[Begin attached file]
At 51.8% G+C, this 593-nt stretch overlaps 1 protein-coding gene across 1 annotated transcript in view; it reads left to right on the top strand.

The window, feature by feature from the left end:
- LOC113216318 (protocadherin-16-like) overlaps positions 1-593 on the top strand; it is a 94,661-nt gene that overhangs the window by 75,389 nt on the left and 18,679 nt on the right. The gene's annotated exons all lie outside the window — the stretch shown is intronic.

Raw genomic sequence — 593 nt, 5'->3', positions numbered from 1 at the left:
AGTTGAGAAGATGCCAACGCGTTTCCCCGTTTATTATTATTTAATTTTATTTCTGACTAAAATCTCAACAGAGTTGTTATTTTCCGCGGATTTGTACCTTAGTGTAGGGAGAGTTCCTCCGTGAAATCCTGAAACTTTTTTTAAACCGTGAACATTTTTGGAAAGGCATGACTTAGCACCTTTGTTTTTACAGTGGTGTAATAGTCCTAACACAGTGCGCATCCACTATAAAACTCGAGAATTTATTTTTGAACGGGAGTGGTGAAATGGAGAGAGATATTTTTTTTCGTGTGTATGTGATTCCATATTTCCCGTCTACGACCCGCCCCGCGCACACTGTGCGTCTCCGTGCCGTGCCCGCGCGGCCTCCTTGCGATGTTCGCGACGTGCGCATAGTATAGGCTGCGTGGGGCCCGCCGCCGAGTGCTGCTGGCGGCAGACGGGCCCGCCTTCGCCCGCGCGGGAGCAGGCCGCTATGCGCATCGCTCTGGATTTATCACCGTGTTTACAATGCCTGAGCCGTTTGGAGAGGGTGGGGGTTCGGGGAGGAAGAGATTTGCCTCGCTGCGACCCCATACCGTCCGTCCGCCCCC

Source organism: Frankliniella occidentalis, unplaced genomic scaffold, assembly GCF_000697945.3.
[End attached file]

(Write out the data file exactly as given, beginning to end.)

At 51.8% G+C, this 593-nt stretch overlaps 1 protein-coding gene across 1 annotated transcript in view; it reads left to right on the top strand.

The window, feature by feature from the left end:
- LOC113216318 (protocadherin-16-like) overlaps positions 1-593 on the top strand; it is a 94,661-nt gene that overhangs the window by 75,389 nt on the left and 18,679 nt on the right. The gene's annotated exons all lie outside the window — the stretch shown is intronic.

Raw genomic sequence — 593 nt, 5'->3', positions numbered from 1 at the left:
AGTTGAGAAGATGCCAACGCGTTTCCCCGTTTATTATTATTTAATTTTATTTCTGACTAAAATCTCAACAGAGTTGTTATTTTCCGCGGATTTGTACCTTAGTGTAGGGAGAGTTCCTCCGTGAAATCCTGAAACTTTTTTTAAACCGTGAACATTTTTGGAAAGGCATGACTTAGCACCTTTGTTTTTACAGTGGTGTAATAGTCCTAACACAGTGCGCATCCACTATAAAACTCGAGAATTTATTTTTGAACGGGAGTGGTGAAATGGAGAGAGATATTTTTTTTCGTGTGTATGTGATTCCATATTTCCCGTCTACGACCCGCCCCGCGCACACTGTGCGTCTCCGTGCCGTGCCCGCGCGGCCTCCTTGCGATGTTCGCGACGTGCGCATAGTATAGGCTGCGTGGGGCCCGCCGCCGAGTGCTGCTGGCGGCAGACGGGCCCGCCTTCGCCCGCGCGGGAGCAGGCCGCTATGCGCATCGCTCTGGATTTATCACCGTGTTTACAATGCCTGAGCCGTTTGGAGAGGGTGGGGGTTCGGGGAGGAAGAGATTTGCCTCGCTGCGACCCCATACCGTCCGTCCGCCCCC

Source organism: Frankliniella occidentalis, unplaced genomic scaffold, assembly GCF_000697945.3.